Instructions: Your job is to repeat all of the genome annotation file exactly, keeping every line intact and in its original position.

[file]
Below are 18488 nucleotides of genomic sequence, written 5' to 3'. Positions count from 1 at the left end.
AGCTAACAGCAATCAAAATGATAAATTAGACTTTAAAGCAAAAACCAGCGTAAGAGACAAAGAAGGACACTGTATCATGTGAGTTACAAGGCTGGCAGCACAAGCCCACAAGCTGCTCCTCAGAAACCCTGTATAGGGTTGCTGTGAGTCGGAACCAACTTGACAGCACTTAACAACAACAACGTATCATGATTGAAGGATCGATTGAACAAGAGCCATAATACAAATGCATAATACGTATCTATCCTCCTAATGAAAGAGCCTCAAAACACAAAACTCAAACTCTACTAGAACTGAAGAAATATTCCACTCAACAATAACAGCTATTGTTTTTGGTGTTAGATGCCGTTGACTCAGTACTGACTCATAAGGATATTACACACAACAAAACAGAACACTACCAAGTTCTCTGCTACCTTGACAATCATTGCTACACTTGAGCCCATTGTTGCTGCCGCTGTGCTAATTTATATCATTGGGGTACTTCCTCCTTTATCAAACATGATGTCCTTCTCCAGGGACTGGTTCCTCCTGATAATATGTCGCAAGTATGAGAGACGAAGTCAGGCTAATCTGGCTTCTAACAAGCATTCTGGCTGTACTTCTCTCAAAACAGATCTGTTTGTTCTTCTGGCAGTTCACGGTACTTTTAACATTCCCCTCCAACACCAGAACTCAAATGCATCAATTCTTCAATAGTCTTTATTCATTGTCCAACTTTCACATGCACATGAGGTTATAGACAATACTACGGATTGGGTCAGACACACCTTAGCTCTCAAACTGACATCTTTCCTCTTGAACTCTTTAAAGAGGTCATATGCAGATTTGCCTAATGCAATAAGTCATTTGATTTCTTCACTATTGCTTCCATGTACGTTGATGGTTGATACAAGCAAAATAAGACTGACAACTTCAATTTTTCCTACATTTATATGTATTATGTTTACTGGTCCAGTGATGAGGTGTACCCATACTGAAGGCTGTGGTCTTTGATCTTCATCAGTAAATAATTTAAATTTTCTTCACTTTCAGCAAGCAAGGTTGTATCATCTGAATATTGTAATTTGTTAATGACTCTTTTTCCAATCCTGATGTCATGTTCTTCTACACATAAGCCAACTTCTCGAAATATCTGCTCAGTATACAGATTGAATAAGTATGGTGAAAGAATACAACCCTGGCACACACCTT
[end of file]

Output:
Below are 18488 nucleotides of genomic sequence, written 5' to 3'. Positions count from 1 at the left end.
AGCTAACAGCAATCAAAATGATAAATTAGACTTTAAAGCAAAAACCAGCGTAAGAGACAAAGAAGGACACTGTATCATGTGAGTTACAAGGCTGGCAGCACAAGCCCACAAGCTGCTCCTCAGAAACCCTGTATAGGGTTGCTGTGAGTCGGAACCAACTTGACAGCACTTAACAACAACAACGTATCATGATTGAAGGATCGATTGAACAAGAGCCATAATACAAATGCATAATACGTATCTATCCTCCTAATGAAAGAGCCTCAAAACACAAAACTCAAACTCTACTAGAACTGAAGAAATATTCCACTCAACAATAACAGCTATTGTTTTTGGTGTTAGATGCCGTTGACTCAGTACTGACTCATAAGGATATTACACACAACAAAACAGAACACTACCAAGTTCTCTGCTACCTTGACAATCATTGCTACACTTGAGCCCATTGTTGCTGCCGCTGTGCTAATTTATATCATTGGGGTACTTCCTCCTTTATCAAACATGATGTCCTTCTCCAGGGACTGGTTCCTCCTGATAATATGTCGCAAGTATGAGAGACGAAGTCAGGCTAATCTGGCTTCTAACAAGCATTCTGGCTGTACTTCTCTCAAAACAGATCTGTTTGTTCTTCTGGCAGTTCACGGTACTTTTAACATTCCCCTCCAACACCAGAACTCAAATGCATCAATTCTTCAATAGTCTTTATTCATTGTCCAACTTTCACATGCACATGAGGTTATAGACAATACTACGGATTGGGTCAGACACACCTTAGCTCTCAAACTGACATCTTTCCTCTTGAACTCTTTAAAGAGGTCATATGCAGATTTGCCTAATGCAATAAGTCATTTGATTTCTTCACTATTGCTTCCATGTACGTTGATGGTTGATACAAGCAAAATAAGACTGACAACTTCAATTTTTCCTACATTTATATGTATTATGTTTACTGGTCCAGTGATGAGGTGTACCCATACTGAAGGCTGTGGTCTTTGATCTTCATCAGTAAATAATTTAAATTTTCTTCACTTTCAGCAAGCAAGGTTGTATCATCTGAATATTGTAATTTGTTAATGACTCTTTTTCCAATCCTGATGTCATGTTCTTCTACACATAAGCCAACTTCTCGAAATATCTGCTCAGTATACAGATTGAATAAGTATGGTGAAAGAATACAACCCTGGCACACACCTT